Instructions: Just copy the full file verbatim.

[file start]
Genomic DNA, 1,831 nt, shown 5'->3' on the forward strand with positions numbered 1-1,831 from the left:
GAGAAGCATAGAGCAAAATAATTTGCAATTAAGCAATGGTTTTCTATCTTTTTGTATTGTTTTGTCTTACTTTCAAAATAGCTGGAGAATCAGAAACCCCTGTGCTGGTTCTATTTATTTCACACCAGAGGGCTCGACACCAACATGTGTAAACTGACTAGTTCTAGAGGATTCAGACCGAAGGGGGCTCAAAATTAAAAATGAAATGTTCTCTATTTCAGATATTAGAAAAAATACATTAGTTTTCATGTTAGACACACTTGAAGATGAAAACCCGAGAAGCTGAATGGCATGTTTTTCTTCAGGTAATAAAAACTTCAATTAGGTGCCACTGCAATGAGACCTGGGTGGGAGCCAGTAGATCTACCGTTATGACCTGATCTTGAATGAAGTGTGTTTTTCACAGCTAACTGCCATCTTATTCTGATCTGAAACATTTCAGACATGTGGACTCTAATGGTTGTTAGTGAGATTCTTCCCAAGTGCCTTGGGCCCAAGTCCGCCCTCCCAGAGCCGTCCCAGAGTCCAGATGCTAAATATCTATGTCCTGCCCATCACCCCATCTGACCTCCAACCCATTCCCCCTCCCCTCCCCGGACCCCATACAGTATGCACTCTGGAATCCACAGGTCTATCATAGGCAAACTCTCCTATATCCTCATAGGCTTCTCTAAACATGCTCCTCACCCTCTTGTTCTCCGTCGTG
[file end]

Genomic DNA, 1,831 nt, shown 5'->3' on the forward strand with positions numbered 1-1,831 from the left:
GAGAAGCATAGAGCAAAATAATTTGCAATTAAGCAATGGTTTTCTATCTTTTTGTATTGTTTTGTCTTACTTTCAAAATAGCTGGAGAATCAGAAACCCCTGTGCTGGTTCTATTTATTTCACACCAGAGGGCTCGACACCAACATGTGTAAACTGACTAGTTCTAGAGGATTCAGACCGAAGGGGGCTCAAAATTAAAAATGAAATGTTCTCTATTTCAGATATTAGAAAAAATACATTAGTTTTCATGTTAGACACACTTGAAGATGAAAACCCGAGAAGCTGAATGGCATGTTTTTCTTCAGGTAATAAAAACTTCAATTAGGTGCCACTGCAATGAGACCTGGGTGGGAGCCAGTAGATCTACCGTTATGACCTGATCTTGAATGAAGTGTGTTTTTCACAGCTAACTGCCATCTTATTCTGATCTGAAACATTTCAGACATGTGGACTCTAATGGTTGTTAGTGAGATTCTTCCCAAGTGCCTTGGGCCCAAGTCCGCCCTCCCAGAGCCGTCCCAGAGTCCAGATGCTAAATATCTATGTCCTGCCCATCACCCCATCTGACCTCCAACCCATTCCCCCTCCCCTCCCCGGACCCCATACAGTATGCACTCTGGAATCCACAGGTCTATCATAGGCAAACTCTCCTATATCCTCATAGGCTTCTCTAAACATGCTCCTCACCCTCTTGTTCTCCGTCGTG